bims-meprid Biomed News
on Metabolic-dependent epigenetic reprogramming in differentiation and disease
Issue of 2020‒11‒29
six papers selected by
Alessandro Carrer
Veneto Institute of Molecular Medicine

  1. Nat Commun. 2020 11 23. 11(1): 5927
      Mitochondrial acyl-coenzyme A species are emerging as important sources of protein modification and damage. Succinyl-CoA ligase (SCL) deficiency causes a mitochondrial encephalomyopathy of unknown pathomechanism. Here, we show that succinyl-CoA accumulates in cells derived from patients with recessive mutations in the tricarboxylic acid cycle (TCA) gene succinyl-CoA ligase subunit-β (SUCLA2), causing global protein hyper-succinylation. Using mass spectrometry, we quantify nearly 1,000 protein succinylation sites on 366 proteins from patient-derived fibroblasts and myotubes. Interestingly, hyper-succinylated proteins are distributed across cellular compartments, and many are known targets of the (NAD+)-dependent desuccinylase SIRT5. To test the contribution of hyper-succinylation to disease progression, we develop a zebrafish model of the SCL deficiency and find that SIRT5 gain-of-function reduces global protein succinylation and improves survival. Thus, increased succinyl-CoA levels contribute to the pathology of SCL deficiency through post-translational modifications.
  2. Clin Epigenetics. 2020 Nov 23. 12(1): 182
      Mitochondria are controlled by the coordination of two genomes: the mitochondrial and the nuclear DNA. As such, variations in nuclear gene expression as a consequence of mutations and epigenetic modifications can affect mitochondrial functionality. Conversely, the opposite could also be true. However, the relationship between mitochondrial dysfunction and epigenetics, such as nuclear DNA methylation, remains largely unexplored. Mitochondria function as central metabolic hubs controlling some of the main substrates involved in nuclear DNA methylation, via the one carbon metabolism, the tricarboxylic acid cycle and the methionine pathway. Here, we review key findings and highlight new areas of focus, with the ultimate goal of getting one step closer to understanding the genomic effects of mitochondrial dysfunction on nuclear epigenetic landscapes.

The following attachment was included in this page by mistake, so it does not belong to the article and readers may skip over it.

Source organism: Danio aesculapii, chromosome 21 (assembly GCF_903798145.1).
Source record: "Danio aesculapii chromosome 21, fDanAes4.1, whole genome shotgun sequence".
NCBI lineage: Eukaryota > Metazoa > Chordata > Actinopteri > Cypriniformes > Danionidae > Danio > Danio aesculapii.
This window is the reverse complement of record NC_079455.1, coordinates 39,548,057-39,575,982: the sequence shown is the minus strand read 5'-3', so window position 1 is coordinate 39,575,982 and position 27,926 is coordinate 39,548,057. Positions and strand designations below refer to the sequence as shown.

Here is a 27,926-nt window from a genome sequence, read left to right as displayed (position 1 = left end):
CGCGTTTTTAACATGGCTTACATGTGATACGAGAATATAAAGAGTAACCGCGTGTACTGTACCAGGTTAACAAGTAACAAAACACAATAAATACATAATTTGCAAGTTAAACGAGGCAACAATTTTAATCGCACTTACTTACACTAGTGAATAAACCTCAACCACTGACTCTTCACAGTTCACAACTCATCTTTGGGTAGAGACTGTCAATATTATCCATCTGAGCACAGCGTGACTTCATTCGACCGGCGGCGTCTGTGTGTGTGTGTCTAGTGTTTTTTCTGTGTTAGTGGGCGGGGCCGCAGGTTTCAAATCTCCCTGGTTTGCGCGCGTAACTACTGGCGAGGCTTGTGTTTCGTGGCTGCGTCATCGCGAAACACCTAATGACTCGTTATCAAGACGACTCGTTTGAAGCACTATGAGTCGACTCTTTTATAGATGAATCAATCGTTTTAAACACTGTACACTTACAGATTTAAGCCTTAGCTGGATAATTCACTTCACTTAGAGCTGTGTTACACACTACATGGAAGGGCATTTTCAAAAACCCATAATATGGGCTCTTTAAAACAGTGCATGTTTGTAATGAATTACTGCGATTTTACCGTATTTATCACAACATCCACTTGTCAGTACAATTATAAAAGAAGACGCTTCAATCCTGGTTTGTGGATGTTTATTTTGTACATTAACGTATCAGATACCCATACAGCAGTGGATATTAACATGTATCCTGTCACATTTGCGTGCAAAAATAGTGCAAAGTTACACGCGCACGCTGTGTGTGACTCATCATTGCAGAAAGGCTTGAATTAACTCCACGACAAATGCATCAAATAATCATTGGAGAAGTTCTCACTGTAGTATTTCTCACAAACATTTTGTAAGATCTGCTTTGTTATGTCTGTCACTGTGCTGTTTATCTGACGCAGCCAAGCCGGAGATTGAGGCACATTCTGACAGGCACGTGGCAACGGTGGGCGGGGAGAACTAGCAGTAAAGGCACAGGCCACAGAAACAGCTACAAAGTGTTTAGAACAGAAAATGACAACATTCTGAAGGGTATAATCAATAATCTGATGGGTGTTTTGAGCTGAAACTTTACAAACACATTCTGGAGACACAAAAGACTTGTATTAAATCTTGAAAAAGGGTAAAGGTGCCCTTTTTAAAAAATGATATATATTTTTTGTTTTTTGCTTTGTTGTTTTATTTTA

Keywords:  DNA; DNA methylation; Haplogroups; Metabolism; Mitochondria; Nucleus
  3. Gene. 2020 Nov 19. pii: S0378-1119(20)30992-6. [Epub ahead of print] 145323
      Gene expression is the key to cellular functions and homeostasis. Histone modifications regulate chromatin dynamics and gene expression. Neuronal cell functions largely depend on fluxes of neurotransmitters for activation of chromatin and gene expression. New studies by Lepack et al. and Farrelly et al. recently demonstrated how tissue transglutaminase 2 (TGM2) mediated histone glutamine modifications, either dopaminylation in the dopaminergic reward pathway or serotonylation in the context of cellular differentiation and signaling regulate gene expression and decipher striking differences from their known functions. This opens new avenues of research in the field of epigenetics in general and neuroepigenetics as special; and to find out the enzymes responsible for the reversible reaction of histone de-dopaminylation and de-serotonylation.